We respectfully believe that by working together we can develop a strategy to more effectively address these three safety concerns for the patients we represent than a regulation that eliminates access to pain relief. To our knowledge, there is no evidence that restricting access would cause patients to adhere to the prescribed dose, avoid taking more than one acetaminophen-containing product at the same time, or avoid drinking alcohol while taking acetaminophen. Rather, the Coalition believes that a targeted educational approach to address the root causes of these issues is the best way to achieve the agency’s objectives. In addition to a coordinated educational campaign, we urge the FDA to consider requiring OTC pain relievers to include additional warnings about acetaminophen overdose in their label directions or allow an acetaminophen ingredient icon on the OTC label that informs consumers that the product contains acetaminophen and warns them about the danger of acetaminophen overdose.
We also propose additional education initiatives. Over the past several years, advocacy groups have launched educational campaigns emphasizing the importance of taking the recommended doses of acetaminophen. These efforts have proven to be very effective. In July 2015, the National Poison Data System (NPDS) released findings showing a decrease in overdoses of acetaminophen by 24 percent from 2009-2013. In 2014, the Consumer Healthcare Products Association commissioned research that showed a growing number of pain medicine users understand how to use pain medicine safely and are aware of the risks-specifically regarding acetaminophen. The research showed progress from 2010 to 2013 in the areas of label reading, following dosing instructions, awareness of risk, avoidance of “doubling up”, and the impact of education campaigns. From 2010 to 2013, consumer awareness levels reached 90 percent on average in these focus areas, an increase of 7 percent.
FDA has already taken steps to educate the public about taking the appropriate amount of dose of acetaminophen. The agency serves as an advisor to the “Know Your Dose” initiative, which was launched by the Acetaminophen Awareness Coalition. The agency also serves as an advisor to other educational campaigns on the safe use of acetaminophen. There is little doubt these initiatives, utilizing the combined weight and leverage of resources of the non-profit, corporate, and federal sectors, have been major contributors to the decline in acetaminophen overdoses. Also, through FDA’s Safe Use Initiative, FDA has partnered with the National Council for Prescription Drug Programs (NCPDP) and a broad group of stakeholders to form the Acetaminophen Best Practices Task Force. In 2013, NCPDP offered recommendations to improve prescription container labels for medicines containing acetaminophen. Prior to their recommendations, only a fraction of retail pharmacies included the full spelling of acetaminophen for Rx-combination products that included it as the active ingredient. Today, 88.5 percent of retail pharmacies include the full spelling of acetaminophen on these products. To that end, the PAPR Coalition would like to partner with FDA to build on successful initiatives and targeted public education programs.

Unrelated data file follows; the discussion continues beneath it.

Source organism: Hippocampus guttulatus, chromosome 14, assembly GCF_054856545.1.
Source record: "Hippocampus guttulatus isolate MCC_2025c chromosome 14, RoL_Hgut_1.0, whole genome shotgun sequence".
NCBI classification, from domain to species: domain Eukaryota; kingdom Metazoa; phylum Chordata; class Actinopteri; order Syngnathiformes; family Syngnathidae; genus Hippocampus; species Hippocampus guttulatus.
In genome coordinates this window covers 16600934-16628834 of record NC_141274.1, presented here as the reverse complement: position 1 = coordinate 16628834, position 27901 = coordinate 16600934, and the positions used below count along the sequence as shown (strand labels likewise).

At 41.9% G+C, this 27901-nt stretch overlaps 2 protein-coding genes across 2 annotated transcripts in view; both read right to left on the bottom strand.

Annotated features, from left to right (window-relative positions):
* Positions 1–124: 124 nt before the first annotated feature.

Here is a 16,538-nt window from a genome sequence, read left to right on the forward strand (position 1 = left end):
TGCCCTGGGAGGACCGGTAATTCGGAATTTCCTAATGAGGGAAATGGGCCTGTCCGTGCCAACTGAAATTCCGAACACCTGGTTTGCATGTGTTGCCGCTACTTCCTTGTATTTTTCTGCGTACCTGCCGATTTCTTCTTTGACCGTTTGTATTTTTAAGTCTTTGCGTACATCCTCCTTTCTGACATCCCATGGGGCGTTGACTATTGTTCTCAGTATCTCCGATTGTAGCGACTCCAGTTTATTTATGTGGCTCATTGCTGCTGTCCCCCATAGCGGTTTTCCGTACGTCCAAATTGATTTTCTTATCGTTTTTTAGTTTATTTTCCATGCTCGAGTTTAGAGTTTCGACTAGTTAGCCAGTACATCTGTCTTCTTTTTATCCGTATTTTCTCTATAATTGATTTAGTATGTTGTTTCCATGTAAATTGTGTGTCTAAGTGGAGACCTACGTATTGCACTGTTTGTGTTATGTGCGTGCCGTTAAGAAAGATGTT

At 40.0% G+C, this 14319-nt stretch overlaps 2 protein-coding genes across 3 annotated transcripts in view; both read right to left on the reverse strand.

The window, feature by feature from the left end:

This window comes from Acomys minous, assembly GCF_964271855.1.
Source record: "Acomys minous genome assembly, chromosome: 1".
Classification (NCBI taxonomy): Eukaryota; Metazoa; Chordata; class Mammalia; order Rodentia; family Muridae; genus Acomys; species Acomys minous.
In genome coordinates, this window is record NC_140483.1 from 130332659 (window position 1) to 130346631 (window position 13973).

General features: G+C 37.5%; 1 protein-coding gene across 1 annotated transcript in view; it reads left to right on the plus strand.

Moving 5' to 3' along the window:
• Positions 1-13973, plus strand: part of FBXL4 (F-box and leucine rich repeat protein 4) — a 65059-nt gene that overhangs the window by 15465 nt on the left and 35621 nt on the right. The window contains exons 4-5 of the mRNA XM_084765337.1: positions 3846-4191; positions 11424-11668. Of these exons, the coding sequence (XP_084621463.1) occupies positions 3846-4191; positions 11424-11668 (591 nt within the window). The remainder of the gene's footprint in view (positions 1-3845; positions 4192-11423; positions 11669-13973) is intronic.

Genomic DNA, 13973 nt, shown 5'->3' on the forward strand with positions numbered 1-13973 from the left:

Coalition members have the valuable resources and communication tools to educate millions of Americans about appropriate acetaminophen use. This, coupled with the FDA’s regulatory authority to include stronger warning labels about acetaminophen, would reduce overdose incidence, ensure the safety of consumers, and allow Americans to have continued access to the pain relievers that they need.
We commend the FDA for its commitment to engage patients through its new Patient Education and Advisory Committee where the patient voice and patient concerns will be more fully represented in the regulatory process. This issue provides an ideal opportunity to work with patients and patient organizations in the development of important FDA policy and agency education efforts.
We strongly believe that educational campaigns and labeling changes of products containing acetaminophen are in the best interest of public health and is a far superior approach to limiting access to needed pain relief.
American Association of Kidney Patients
Alliance for Aging Research
American Association of Colleges of Pharmacy
American College of Preventive Medicine
American Pharmacists Association
Convenient Care Association
National Council on Patient Information and Education
Society for Women’s Health Research
The Coalition Against Pediatric Pain
The Gerontological Society of America
U.S. Pain Foundation
Western Pain Society
CC: Dr. John Whyte